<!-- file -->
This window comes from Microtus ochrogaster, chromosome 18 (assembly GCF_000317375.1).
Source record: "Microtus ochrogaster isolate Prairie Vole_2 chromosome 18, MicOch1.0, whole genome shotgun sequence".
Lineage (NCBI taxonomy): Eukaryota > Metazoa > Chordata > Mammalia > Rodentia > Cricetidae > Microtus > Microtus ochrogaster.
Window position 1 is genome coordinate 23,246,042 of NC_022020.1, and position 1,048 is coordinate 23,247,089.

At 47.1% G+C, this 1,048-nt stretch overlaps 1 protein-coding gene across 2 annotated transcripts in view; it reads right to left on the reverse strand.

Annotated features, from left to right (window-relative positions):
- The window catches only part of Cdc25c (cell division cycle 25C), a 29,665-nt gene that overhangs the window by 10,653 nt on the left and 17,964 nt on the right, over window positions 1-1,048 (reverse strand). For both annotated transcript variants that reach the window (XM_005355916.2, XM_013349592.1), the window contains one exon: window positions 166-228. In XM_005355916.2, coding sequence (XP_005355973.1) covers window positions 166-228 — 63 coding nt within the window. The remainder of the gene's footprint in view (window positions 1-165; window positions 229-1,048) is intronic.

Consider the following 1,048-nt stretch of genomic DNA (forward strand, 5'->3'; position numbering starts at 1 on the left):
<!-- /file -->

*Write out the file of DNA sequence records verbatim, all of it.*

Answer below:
This window comes from Microtus ochrogaster, chromosome 18 (assembly GCF_000317375.1).
Source record: "Microtus ochrogaster isolate Prairie Vole_2 chromosome 18, MicOch1.0, whole genome shotgun sequence".
Lineage (NCBI taxonomy): Eukaryota > Metazoa > Chordata > Mammalia > Rodentia > Cricetidae > Microtus > Microtus ochrogaster.
Window position 1 is genome coordinate 23,246,042 of NC_022020.1, and position 1,048 is coordinate 23,247,089.

At 47.1% G+C, this 1,048-nt stretch overlaps 1 protein-coding gene across 2 annotated transcripts in view; it reads right to left on the reverse strand.

Annotated features, from left to right (window-relative positions):
- The window catches only part of Cdc25c (cell division cycle 25C), a 29,665-nt gene that overhangs the window by 10,653 nt on the left and 17,964 nt on the right, over window positions 1-1,048 (reverse strand). For both annotated transcript variants that reach the window (XM_005355916.2, XM_013349592.1), the window contains one exon: window positions 166-228. In XM_005355916.2, coding sequence (XP_005355973.1) covers window positions 166-228 — 63 coding nt within the window. The remainder of the gene's footprint in view (window positions 1-165; window positions 229-1,048) is intronic.

Consider the following 1,048-nt stretch of genomic DNA (forward strand, 5'->3'; position numbering starts at 1 on the left):